Monitoring the Inflationary Effects of COVID-19


Adam Hale Shapiro

Download PDF
(163 KB)

FRBSF Economic Letter 2020-24 | August 24, 2020

Inflation fell dramatically following the onset of the COVID-19 pandemic. Dividing the underlying price data according to spending category reveals that a majority of the drop in core personal consumption expenditures inflation comes from a large decline in consumer demand. This demand effect far outweighs upward price pressure from COVID-related supply constraints. A new monthly data page from the San Francisco Fed tracks how sensitivity to the economic disruptions of COVID-19 affects different categories of inflation over time (discontinued September 2023).

The unprecedented challenges caused by the coronavirus disease 2019 (COVID-19) pandemic has brought about abrupt and severe disruptions to economic activity. Social distancing sharply reduced consumer spending, particularly in sectors more sensitive to these measures such as restaurants and hotels (Dunn, Hood, and Driessen 2020). The pandemic also disrupted the supply chain, as many employees could not safely go to their workplace, reducing production below full capacity in certain sectors. By contrast, other sectors of the economy, such as information technology, appear to have been less, or even positively, affected by the pandemic (Kwan and Mertens 2020).

While there is extensive research evaluating the impact of COVID-19 on consumer spending and the labor market, few studies have focused on inflation. In this Economic Letter, I employ a method of monitoring the effects of COVID-19 on core personal consumption expenditures (PCE) inflation using a framework similar to that used in Mahedy and Shapiro (2017) and Shapiro (2018). I divide the subcategories of core PCE inflation into two mutually exclusive groups: COVID-sensitive and COVID-insensitive. Inflation within the COVID-sensitive group is more likely to be driven by events directly related to the pandemic, such as mandatory and voluntary social distancing, stay-at-home orders, or supply chain disruptions. Inflation in the insensitive group is less likely to be directly impacted by such factors.

The decomposition is designed to help researchers and policymakers monitor the direct effects of COVID-19 on inflation; data will be updated monthly on a new web page (discontinued September 2023). As of the latest data, core PCE inflation remains low primarily because of the direct effects of COVID-19—that is, a decline in inflation for goods and services produced by COVID-sensitive sectors. Digging deeper reveals that COVID-sensitive inflation, and core PCE inflation more broadly, are being driven by products with large declines in both price and quantity, suggesting a drop in demand. By contrast, COVID-related supply constraints, which would push quantities down but prices up, are not as dominant.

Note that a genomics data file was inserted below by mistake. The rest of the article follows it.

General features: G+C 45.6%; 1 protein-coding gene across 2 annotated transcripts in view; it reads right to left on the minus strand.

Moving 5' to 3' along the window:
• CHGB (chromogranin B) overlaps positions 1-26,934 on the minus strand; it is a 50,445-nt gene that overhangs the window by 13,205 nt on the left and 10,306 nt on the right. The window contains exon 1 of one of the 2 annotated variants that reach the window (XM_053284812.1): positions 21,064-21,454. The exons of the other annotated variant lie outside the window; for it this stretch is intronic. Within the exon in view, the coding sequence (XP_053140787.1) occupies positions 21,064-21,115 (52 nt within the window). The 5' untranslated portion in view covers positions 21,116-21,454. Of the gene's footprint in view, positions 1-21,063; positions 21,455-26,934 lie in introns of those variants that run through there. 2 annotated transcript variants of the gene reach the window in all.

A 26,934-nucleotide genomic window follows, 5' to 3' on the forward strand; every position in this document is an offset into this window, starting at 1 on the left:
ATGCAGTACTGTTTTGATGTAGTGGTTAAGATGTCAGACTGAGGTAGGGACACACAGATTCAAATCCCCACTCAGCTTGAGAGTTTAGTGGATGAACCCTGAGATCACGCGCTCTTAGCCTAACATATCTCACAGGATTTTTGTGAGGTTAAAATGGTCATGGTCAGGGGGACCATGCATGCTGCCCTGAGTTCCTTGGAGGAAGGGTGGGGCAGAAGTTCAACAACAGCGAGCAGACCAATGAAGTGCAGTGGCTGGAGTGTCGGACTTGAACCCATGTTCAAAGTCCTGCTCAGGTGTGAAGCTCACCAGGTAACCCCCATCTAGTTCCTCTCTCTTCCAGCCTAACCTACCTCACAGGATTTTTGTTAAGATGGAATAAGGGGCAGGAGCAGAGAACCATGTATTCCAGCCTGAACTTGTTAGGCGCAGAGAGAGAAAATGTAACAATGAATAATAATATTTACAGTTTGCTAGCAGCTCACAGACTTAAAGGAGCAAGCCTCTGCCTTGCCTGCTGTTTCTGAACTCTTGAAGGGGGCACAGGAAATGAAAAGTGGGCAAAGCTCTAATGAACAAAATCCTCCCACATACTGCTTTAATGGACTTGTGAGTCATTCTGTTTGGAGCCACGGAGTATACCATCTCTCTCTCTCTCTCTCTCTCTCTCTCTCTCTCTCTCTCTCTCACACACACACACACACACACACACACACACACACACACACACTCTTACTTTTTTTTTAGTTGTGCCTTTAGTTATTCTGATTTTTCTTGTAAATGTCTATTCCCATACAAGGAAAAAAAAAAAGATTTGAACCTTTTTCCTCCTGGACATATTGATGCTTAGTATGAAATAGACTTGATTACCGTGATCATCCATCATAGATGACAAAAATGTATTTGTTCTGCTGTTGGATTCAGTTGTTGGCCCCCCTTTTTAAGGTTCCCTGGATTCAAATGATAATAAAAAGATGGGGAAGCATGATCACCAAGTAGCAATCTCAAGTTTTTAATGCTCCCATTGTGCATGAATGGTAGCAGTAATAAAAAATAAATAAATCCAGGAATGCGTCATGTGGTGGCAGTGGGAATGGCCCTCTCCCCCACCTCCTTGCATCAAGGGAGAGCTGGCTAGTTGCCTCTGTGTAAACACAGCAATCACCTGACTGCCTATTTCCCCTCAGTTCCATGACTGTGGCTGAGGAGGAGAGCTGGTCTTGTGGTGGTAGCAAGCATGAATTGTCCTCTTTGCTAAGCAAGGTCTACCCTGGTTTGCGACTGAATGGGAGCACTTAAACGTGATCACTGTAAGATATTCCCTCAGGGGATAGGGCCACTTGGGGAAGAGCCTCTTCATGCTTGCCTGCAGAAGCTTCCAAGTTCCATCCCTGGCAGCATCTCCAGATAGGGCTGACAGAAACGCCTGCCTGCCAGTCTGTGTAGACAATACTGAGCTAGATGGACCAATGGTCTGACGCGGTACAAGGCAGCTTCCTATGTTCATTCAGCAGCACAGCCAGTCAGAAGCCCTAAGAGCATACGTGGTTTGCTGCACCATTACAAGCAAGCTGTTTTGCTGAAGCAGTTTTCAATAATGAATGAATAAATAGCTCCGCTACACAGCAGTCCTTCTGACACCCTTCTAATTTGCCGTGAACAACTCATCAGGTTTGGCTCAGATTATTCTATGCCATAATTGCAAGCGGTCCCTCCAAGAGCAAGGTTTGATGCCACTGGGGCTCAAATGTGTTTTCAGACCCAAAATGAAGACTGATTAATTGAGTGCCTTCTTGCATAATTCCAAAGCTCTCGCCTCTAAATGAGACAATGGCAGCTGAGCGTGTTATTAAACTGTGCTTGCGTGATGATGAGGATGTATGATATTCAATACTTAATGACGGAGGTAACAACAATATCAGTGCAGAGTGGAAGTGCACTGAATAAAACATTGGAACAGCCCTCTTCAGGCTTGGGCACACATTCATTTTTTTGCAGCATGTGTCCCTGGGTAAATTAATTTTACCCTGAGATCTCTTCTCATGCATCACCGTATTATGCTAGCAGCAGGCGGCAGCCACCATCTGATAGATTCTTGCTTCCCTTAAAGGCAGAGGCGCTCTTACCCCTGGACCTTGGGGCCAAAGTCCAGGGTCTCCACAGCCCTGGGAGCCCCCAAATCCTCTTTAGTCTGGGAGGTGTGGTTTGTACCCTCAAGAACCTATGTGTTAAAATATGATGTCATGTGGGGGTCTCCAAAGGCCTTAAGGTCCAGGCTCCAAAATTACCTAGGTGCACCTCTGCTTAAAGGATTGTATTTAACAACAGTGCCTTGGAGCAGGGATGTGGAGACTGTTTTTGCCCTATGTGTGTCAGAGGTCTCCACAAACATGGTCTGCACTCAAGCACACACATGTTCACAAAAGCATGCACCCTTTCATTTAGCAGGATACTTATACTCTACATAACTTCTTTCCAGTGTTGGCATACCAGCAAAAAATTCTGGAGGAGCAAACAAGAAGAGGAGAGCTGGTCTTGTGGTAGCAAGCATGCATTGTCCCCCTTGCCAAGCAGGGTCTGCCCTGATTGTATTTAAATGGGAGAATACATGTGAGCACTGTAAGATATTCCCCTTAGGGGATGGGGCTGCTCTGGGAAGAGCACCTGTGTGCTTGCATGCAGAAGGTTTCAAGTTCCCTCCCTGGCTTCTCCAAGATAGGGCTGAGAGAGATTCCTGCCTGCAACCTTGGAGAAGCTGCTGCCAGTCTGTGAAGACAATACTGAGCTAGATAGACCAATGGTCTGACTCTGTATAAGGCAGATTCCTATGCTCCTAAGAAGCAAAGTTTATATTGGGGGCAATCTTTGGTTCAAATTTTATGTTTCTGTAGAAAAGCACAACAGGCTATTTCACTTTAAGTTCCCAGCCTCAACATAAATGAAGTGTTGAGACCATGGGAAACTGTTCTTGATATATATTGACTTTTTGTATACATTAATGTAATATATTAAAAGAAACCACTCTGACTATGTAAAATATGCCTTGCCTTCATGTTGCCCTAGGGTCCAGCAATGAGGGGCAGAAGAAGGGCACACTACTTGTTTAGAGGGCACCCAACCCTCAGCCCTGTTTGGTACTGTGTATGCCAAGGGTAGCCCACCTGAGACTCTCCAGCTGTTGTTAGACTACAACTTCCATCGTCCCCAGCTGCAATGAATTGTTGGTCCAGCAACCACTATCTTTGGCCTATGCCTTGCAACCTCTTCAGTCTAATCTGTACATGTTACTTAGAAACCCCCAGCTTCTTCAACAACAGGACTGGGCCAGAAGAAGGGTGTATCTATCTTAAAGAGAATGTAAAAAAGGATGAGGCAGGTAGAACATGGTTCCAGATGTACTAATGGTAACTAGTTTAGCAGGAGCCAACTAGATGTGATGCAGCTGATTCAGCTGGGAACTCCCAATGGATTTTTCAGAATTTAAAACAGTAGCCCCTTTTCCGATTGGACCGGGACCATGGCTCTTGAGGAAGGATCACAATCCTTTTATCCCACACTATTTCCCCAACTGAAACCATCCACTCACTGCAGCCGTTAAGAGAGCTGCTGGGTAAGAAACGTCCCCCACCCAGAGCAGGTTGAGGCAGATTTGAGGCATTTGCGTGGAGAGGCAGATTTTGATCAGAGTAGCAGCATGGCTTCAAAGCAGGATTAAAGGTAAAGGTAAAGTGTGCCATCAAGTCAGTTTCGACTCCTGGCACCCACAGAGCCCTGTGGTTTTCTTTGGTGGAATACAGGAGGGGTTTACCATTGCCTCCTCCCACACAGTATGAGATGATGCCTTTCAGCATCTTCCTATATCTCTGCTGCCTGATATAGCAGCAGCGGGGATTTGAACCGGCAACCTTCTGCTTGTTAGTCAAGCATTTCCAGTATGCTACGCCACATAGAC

COVID-sensitive versus COVID-insensitive inflation

Inflation fell dramatically following the onset of the COVID-19 pandemic. In February 2020, the month before the outbreak in the United States, the year-over-year change in core PCE inflation stood at 1.9%, very close to the Federal Reserve’s 2% inflation target. By April, it had fallen to 0.9%, its lowest level since 2010. The timing of this precipitous decline strongly suggests that it was driven by disruptions related to COVID-19.

I start with the PCE price index produced monthly by the Bureau of Economic Analysis, focusing on the core index that removes volatile food and energy prices. I drill down to isolate individual categories of core inflation that respond more to the economic disruptions caused by COVID-19. To do so, I define a category as being sensitive to the disruptions caused by COVID-19 if either price or quantity changed in a meaningful way following the onset of the pandemic. Specifically, I measure the percent change in price and quantity in the months immediately preceding and following the onset for each category—that is, between February and April 2020.

Figure 1 depicts the price and quantity percent changes of these 124 categories, with circle sizes proportional to category shares of overall expenditures. Service categories (blue circles) experienced substantially larger changes in quantity and price compared to goods categories (green circles). In particular, air travel and hotels, in the bottom left corner of the figure, experienced extraordinarily large declines in both price and quantity. At the other extreme, nonprofit institutions serving households—that is, private organizations with tax-exempt status—experienced an extraordinarily large increase in quantity.

Figure 1
Changes in price and quantity for goods versus services